Thursday, March 31, 2011

Sandpaper Letters

This activity is short and sweet. Give your child a sheet of coarse sandpaper and a few short pieces of yarn (the fluffier the better). Practice making letters, shapes, anything you want. The yarn will "stick" to the sandpaper. It's nice to have a little textile variety!

Do-It-Yourself Mobile

I know. I know. Valentine's has come and gone, but this is a project that is EASILY adapted to any burst of creativity. Learning about clouds? Rain? Moon? Stars? Flowers? You name it. You can make a mobile out of it. You'll need:

Colored paper
Crayons or paint
Long, thin supports
Scotch tape

1. Cut out paper into whatever shapes you want. Kids can color it, paint it, etc.

2. Attach string securely (aka tape generously) to the ends of of your supports (I just used colored's not like this mobile will hang in your house for years to come) and tape the cut-out shapes to the string.

3. Tie another string in the middle of the support, don't secure yet. Hold up the mobile and slide the middle string back and forth until it balances at its fulcrum (yes, we're talking simple machines/levers here). Tape string securely into place.

4. Work your way from bottom to top, making the mobile as elaborate as you'd like.

5. Hang up your child's mobile for all to see.

5. Gush over how awesome it looks to anyone passing by. Make him/her agree with you. Because really, mobiles are the BOMB of all hanging, preschool art projects, right?

-original idea from...whoever first invented the mobile, I guess.

Wednesday, March 16, 2011

Paper Chain Butterfly


Construction paper (3-4 colors)

1. Fold one piece of construction paper in half. This will be the wings.

2. On one half of the folded paper, put small dots of paint. (My daughter was too little to do this herself, so she chose the colors and I poured the paint.)

3. Fold the paper in half again so the paint spreads out on both sides. While it is folded, cut out around the paint to create the wing shape. Unfold and allow to dry.

4. While the paint is drying, create the butterfly's body by cutting paper into thin strips. (I wanted more loops, so I made them pretty small.) Loop them together and tape them closed to make the paper chain.

5. Add one loop of a different color at the top of the chain for the head. Draw a face and add small antennae (curl them around a pencil to make them round).

6. When the paint is dry, attach the paper chain between the two wings by taping it down in each place where the loops lay flat.

Idea originally from

Saturday, February 19, 2011

Homemade Icebergs

We learned about icebergs and then made some of our own with a few toys thrown in them for added fun! The next morning the "icebergs" were frozen and we threw them into some water to play with. They were only half frozen by afternoon so we decided let them sit overnight. Our dining area was a bit wet by the end, but it was so worth it! My five year old had an informal q and a lesson about buoyancy and phases of water. My two year old learned a bit about hot and cold, that ice melts in warm water, and about what sinks and floats.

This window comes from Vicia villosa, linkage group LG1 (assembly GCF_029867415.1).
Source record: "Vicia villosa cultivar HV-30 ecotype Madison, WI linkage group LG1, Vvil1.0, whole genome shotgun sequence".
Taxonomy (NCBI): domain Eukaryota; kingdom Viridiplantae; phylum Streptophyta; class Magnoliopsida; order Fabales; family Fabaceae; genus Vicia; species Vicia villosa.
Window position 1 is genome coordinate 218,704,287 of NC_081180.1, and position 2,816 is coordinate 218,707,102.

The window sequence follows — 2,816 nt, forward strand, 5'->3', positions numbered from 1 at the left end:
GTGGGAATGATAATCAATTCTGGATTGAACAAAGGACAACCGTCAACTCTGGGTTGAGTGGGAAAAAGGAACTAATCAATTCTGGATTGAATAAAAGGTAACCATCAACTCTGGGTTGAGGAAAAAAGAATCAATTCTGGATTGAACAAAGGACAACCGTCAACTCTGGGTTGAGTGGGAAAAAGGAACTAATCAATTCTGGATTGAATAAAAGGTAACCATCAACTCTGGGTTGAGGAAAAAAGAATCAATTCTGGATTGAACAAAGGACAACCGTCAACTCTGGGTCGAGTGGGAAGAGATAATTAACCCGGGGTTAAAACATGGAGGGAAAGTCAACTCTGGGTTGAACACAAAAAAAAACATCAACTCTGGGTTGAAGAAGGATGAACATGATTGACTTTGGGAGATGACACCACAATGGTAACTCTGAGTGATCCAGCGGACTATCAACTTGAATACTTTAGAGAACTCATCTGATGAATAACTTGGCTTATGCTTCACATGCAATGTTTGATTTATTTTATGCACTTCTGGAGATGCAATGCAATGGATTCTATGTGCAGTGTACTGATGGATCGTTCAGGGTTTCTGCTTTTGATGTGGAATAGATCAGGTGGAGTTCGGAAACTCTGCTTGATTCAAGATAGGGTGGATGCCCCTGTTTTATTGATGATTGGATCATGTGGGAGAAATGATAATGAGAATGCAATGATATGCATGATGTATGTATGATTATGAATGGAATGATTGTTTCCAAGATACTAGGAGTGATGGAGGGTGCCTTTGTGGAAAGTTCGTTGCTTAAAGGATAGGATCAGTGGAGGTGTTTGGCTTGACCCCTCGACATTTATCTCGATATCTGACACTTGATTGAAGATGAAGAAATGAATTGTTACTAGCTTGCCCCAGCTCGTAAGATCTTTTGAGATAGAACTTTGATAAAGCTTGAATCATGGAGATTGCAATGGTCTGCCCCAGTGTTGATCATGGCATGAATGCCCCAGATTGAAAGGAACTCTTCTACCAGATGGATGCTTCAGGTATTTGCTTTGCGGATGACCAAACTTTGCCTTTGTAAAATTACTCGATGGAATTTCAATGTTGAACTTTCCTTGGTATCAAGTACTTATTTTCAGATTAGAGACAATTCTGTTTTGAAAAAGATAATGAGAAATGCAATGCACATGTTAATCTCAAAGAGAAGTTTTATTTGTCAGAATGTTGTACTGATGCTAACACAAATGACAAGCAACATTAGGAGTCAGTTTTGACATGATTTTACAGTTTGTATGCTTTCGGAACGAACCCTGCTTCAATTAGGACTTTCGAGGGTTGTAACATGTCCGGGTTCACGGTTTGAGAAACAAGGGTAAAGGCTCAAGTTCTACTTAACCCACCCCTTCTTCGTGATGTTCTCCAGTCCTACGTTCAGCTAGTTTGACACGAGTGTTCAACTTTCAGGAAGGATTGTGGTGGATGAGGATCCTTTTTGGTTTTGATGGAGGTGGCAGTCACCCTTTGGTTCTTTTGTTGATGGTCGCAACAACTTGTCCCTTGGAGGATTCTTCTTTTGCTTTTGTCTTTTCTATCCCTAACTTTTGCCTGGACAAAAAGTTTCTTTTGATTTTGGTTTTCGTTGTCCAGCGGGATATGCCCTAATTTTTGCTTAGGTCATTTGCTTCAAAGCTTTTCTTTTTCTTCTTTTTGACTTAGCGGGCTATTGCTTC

Thanks to Delia for the snow/cold weather activities that will be featured over the next little bit! Check out her blog Delia Creates at!

Tuesday, February 8, 2011

Ice Cube Scavenger Hunt

I froze ice cubes dyed with food coloring in our freezer. Yes...we have star shaped ice cube trays. I hid them all over the yard like an Easter egg hunt. I tried not to make it too hard since the stars could easily get buried and then lost. We worked on math skills with this one. My five year old had to count how many he had to find by counting the empty spaces in the ice cube tray. As he found some we subtracted them from our "total to find" and put them back in the tray. My five year old loved this one!

Thanks to Delia for the snow/cold weather activities that will be featured over the next little bit! Check out her blog Delia Creates at!

Wednesday, February 2, 2011

Borax Cystal Snow Flakes

Here is the how to:


Boiling hot water - enough to fill your pint sized mason jar
1/3 cup borax - you can find this in the laundry aisle.

pint mason jar
pipe cleaners


1. Form your pipe cleaners into a snowflake shape or whatever shape you desire, while you boil water.
2. Add water to your mason jars.
3. Mix in borax. Stir it but don't worry if it isn't completely dissolved.
4. Attach your pipe cleaner shape to the string and hang it from the pen/pencil while submerging it in your jar.
5. Leave it overnight. The next morning you should have a nice pretty crystal snowflakes!

Thanks to Delia for the snow/cold weather activities that will be featured over the next little bit! Check out her blog Delia Creates at!

Tuesday, January 25, 2011

Feather Turkeys

This activity is easy enough! But a winner for Thanksgiving.


Brown or tan construction paper

Orange construction paper

Red construction paper

White paper

Colored feathers (we found ours at Wal-Mart)

Google eyes (optional)

Elmer's glue

Hot glue


On your brown paper draw a shape like a short, squat bowling pin. Then cut it out. Glue this shape onto the middle of a white piece of paper with Elmer's glue - leave an edge around the outside (glue mostly in the middle).

Next, take the colored feathers and decide how you want them arranged around the turkey. Using a hot glue gun put a thin squirt of glue on the bottom of each turkey feather and quickly push it under the brown paper. You can try this with Elmer's glue, but the feathers might just fall out.

After the feathers are glued on, cut out a beak, feet, and waddle with your colored paper and glue them on. Glue on your google eyes as well (or, you can make your own eyes by drawing them on or using white paper to cut some out).

You can have your little one stick on all the parts of the turkey with your help! If your child is old enough he/she can cut out the parts of the turkey.